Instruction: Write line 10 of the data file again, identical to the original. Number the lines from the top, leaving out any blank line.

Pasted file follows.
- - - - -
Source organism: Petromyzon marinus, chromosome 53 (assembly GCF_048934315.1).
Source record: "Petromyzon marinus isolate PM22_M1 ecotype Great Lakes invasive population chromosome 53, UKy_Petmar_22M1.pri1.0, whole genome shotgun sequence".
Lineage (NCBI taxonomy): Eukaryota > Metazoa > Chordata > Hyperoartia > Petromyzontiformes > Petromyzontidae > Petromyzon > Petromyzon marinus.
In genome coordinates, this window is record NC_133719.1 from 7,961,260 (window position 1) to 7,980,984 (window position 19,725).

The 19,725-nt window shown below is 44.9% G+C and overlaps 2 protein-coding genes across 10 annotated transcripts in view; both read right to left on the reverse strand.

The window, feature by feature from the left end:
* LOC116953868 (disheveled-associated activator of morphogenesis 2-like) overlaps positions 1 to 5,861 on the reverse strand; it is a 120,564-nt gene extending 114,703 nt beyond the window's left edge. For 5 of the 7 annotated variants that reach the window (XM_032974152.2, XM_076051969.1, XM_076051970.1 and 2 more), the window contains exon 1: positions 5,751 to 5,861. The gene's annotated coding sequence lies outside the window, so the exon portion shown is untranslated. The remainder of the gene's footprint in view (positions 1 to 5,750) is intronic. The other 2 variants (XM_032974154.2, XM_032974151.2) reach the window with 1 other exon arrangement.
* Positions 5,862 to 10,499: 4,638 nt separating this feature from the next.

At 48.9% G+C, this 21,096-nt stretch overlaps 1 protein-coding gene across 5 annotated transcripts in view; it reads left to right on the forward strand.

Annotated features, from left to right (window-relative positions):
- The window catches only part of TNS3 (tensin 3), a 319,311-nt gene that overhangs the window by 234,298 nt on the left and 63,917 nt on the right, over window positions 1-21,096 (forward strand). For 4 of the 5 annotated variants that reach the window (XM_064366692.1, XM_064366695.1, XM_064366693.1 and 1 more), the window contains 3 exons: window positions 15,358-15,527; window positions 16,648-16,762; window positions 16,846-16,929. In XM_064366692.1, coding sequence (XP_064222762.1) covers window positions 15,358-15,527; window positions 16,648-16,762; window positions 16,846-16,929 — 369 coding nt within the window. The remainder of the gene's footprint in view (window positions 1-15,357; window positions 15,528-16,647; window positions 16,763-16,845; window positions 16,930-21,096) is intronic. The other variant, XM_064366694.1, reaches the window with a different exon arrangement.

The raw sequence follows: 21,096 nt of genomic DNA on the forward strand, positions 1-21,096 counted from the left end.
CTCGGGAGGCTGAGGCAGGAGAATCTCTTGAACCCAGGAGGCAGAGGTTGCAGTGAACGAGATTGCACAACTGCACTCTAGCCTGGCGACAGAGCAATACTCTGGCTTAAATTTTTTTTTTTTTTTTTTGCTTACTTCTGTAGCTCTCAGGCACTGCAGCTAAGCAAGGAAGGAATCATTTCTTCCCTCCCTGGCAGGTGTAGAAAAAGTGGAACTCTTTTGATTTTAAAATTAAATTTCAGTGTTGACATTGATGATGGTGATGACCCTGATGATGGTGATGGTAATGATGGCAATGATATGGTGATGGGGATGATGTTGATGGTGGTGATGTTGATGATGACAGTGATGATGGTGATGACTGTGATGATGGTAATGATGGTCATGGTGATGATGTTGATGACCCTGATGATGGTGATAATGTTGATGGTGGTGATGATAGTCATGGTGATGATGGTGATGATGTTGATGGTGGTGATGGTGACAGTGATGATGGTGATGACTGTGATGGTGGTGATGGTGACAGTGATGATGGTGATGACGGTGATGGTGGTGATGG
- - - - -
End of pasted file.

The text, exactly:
Annotated features, from left to right (window-relative positions):